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Eur Respir J. 1998 Dec;12(6):1442-5.

Effects of a standard hyperbaric oxygen treatment protocol on pulmonary function.

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Dept of Hyperbaric Medicine, Haukeland Hospitak, Bergen, Norway.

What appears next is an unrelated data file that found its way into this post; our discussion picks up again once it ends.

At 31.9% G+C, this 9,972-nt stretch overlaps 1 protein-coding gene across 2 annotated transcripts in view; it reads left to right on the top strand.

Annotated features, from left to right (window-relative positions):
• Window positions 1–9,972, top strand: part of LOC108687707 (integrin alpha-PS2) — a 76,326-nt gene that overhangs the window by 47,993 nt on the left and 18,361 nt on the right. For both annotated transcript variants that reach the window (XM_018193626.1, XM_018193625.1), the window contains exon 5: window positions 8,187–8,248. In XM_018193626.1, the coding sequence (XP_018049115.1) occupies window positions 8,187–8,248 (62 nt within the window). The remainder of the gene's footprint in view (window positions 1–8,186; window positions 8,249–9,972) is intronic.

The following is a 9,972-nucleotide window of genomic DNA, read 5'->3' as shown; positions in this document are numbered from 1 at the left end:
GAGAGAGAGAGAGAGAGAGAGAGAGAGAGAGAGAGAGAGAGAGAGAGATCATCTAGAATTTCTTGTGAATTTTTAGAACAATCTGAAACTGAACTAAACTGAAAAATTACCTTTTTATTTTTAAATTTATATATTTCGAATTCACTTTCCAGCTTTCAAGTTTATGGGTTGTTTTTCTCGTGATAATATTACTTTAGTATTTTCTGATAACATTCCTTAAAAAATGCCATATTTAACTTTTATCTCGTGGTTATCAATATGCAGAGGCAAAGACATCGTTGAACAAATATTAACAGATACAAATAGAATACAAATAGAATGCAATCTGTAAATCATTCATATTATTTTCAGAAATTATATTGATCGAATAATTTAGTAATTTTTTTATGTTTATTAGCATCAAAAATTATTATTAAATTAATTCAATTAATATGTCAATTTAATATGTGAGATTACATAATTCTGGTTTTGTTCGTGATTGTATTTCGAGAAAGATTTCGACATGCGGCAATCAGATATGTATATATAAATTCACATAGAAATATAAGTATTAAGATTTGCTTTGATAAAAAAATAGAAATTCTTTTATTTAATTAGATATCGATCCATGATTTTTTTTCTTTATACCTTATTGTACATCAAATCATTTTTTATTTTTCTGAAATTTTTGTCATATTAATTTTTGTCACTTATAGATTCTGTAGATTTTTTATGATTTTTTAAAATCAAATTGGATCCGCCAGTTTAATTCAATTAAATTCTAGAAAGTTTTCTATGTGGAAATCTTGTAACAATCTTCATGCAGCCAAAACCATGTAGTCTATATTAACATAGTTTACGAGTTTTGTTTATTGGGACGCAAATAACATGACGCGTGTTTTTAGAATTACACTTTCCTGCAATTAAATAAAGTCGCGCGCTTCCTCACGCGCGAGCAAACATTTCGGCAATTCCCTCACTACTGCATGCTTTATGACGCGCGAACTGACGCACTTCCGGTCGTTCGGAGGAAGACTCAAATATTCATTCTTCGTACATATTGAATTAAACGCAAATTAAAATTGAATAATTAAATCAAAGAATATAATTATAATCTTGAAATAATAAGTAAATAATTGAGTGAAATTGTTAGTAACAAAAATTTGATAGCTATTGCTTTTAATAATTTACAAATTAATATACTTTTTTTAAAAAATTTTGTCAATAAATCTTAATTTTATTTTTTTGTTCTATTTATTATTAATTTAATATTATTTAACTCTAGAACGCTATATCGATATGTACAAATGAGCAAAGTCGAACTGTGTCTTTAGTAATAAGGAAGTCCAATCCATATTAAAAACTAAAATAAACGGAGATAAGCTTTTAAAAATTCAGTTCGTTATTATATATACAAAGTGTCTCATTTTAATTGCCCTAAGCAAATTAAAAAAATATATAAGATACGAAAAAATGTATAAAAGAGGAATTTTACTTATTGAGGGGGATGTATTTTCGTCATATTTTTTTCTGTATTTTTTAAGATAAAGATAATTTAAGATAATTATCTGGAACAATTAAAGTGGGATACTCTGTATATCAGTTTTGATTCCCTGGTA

The prescription of hyperbaric oxygen (HBO) therapy for disorders not related to diving is increasing. Pulmonary oxygen toxicity is well known, but the effect of the cumulative oxygen exposure corresponding to a standard HBO treatment protocol has not been quantified before. Twenty patients (10 male) had 21 HBO treatments at a partial pressure of oxygen of 240 kPa for 90 min daily. None had any previous lung disease and all had normal chest radiography and lung function at the start of the study. Dynamic lung volumes, forced expiratory flows and the transfer factor of the lung for carbon monoxide (TL,CO) were measured before the HBO treatment, on days 7, 14 and 21 during treatment and then 3-4 weeks after treatment. Four patients (one male) reported nonproductive coughing during the last week of treatment. There was a progressive reduction in forced expiratory volume in one second (FEV1) (p<0.001), mean forced mid-expiratory flow rate (FEF25-75%) (p<0.001) and forced expiratory flows at 50 and 75% of forced vital capacity (FVC) expired during HBO treatment. The reduction in FEV1 on day 21 was 4.4+/-1.7% and in FEF25-75% 10.3+/-6.1%. Four weeks after treatment there was a partial normalization. There were no changes in FVC or peak expiratory flow (PEF). TL,CO was slightly reduced on day 21 of treatment only (p<0.01) and fully normalized 1 month later. A reduction in small airways conductance is consistent with other studies where total oxygen exposures have been below the limit causing toxic pulmonary effects traditionally measured as a reduction in vital capacity. This effect is not considered to be of any clinical significance for patients treated with hyperbaric oxygen unless repeated treatment series are to be given.

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